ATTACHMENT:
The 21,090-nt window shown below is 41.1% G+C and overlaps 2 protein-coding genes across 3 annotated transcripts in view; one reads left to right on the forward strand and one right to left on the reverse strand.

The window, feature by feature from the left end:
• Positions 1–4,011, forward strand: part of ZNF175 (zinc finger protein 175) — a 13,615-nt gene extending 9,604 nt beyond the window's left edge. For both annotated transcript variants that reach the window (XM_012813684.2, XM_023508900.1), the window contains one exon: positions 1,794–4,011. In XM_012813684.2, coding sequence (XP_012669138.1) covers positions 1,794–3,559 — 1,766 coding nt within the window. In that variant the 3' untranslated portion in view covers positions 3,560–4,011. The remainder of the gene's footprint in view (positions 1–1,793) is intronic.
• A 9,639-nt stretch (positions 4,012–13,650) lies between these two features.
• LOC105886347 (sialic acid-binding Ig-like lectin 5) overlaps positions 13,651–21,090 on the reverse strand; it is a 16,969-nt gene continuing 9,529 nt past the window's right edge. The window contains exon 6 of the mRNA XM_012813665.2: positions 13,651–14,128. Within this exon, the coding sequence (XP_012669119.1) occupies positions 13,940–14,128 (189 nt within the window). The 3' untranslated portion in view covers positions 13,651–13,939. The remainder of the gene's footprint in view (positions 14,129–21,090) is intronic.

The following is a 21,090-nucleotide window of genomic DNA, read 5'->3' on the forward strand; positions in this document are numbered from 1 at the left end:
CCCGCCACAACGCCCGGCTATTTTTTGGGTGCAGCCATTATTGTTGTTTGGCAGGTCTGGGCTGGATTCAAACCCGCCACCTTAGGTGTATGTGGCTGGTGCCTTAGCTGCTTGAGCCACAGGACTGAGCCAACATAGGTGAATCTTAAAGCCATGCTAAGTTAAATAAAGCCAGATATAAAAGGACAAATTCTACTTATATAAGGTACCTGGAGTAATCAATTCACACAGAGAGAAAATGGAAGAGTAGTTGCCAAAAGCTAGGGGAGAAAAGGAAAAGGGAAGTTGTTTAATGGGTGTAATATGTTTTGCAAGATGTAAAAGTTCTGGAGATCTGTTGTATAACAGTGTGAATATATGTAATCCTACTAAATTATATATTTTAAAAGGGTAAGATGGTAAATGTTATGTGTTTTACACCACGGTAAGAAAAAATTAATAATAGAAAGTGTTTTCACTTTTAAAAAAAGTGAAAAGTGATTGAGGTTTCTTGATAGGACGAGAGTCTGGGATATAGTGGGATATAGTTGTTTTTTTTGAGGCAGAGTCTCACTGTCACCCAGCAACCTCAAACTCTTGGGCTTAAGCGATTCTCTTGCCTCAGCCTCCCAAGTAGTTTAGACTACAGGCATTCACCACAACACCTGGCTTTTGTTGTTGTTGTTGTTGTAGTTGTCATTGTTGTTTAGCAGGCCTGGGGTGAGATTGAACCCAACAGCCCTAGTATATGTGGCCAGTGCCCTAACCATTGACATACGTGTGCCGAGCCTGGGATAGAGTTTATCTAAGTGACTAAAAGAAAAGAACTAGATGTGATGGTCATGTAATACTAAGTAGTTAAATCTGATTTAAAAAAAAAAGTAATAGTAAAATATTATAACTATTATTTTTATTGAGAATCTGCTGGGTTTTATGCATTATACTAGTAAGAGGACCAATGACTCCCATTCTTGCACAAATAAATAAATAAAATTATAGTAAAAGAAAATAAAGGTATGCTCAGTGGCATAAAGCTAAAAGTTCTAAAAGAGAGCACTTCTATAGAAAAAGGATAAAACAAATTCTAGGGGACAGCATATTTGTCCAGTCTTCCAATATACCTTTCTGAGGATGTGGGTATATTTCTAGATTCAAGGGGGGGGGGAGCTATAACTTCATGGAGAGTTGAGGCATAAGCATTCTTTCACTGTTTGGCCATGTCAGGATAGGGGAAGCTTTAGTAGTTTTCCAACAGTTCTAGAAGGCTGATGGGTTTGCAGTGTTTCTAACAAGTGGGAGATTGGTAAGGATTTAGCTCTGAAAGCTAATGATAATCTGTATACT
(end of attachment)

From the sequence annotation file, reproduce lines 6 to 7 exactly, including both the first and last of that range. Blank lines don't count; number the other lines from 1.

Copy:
The following is a 21,090-nucleotide window of genomic DNA, read 5'->3' on the forward strand; positions in this document are numbered from 1 at the left end:
CCCGCCACAACGCCCGGCTATTTTTTGGGTGCAGCCATTATTGTTGTTTGGCAGGTCTGGGCTGGATTCAAACCCGCCACCTTAGGTGTATGTGGCTGGTGCCTTAGCTGCTTGAGCCACAGGACTGAGCCAACATAGGTGAATCTTAAAGCCATGCTAAGTTAAATAAAGCCAGATATAAAAGGACAAATTCTACTTATATAAGGTACCTGGAGTAATCAATTCACACAGAGAGAAAATGGAAGAGTAGTTGCCAAAAGCTAGGGGAGAAAAGGAAAAGGGAAGTTGTTTAATGGGTGTAATATGTTTTGCAAGATGTAAAAGTTCTGGAGATCTGTTGTATAACAGTGTGAATATATGTAATCCTACTAAATTATATATTTTAAAAGGGTAAGATGGTAAATGTTATGTGTTTTACACCACGGTAAGAAAAAATTAATAATAGAAAGTGTTTTCACTTTTAAAAAAAGTGAAAAGTGATTGAGGTTTCTTGATAGGACGAGAGTCTGGGATATAGTGGGATATAGTTGTTTTTTTTGAGGCAGAGTCTCACTGTCACCCAGCAACCTCAAACTCTTGGGCTTAAGCGATTCTCTTGCCTCAGCCTCCCAAGTAGTTTAGACTACAGGCATTCACCACAACACCTGGCTTTTGTTGTTGTTGTTGTTGTAGTTGTCATTGTTGTTTAGCAGGCCTGGGGTGAGATTGAACCCAACAGCCCTAGTATATGTGGCCAGTGCCCTAACCATTGACATACGTGTGCCGAGCCTGGGATAGAGTTTATCTAAGTGACTAAAAGAAAAGAACTAGATGTGATGGTCATGTAATACTAAGTAGTTAAATCTGATTTAAAAAAAAAAGTAATAGTAAAATATTATAACTATTATTTTTATTGAGAATCTGCTGGGTTTTATGCATTATACTAGTAAGAGGACCAATGACTCCCATTCTTGCACAAATAAATAAATAAAATTATAGTAAAAGAAAATAAAGGTATGCTCAGTGGCATAAAGCTAAAAGTTCTAAAAGAGAGCACTTCTATAGAAAAAGGATAAAACAAATTCTAGGGGACAGCATATTTGTCCAGTCTTCCAATATACCTTTCTGAGGATGTGGGTATATTTCTAGATTCAAGGGGGGGGGGAGCTATAACTTCATGGAGAGTTGAGGCATAAGCATTCTTTCACTGTTTGGCCATGTCAGGATAGGGGAAGCTTTAGTAGTTTTCCAACAGTTCTAGAAGGCTGATGGGTTTGCAGTGTTTCTAACAAGTGGGAGATTGGTAAGGATTTAGCTCTGAAAGCTAATGATAATCTGTATACT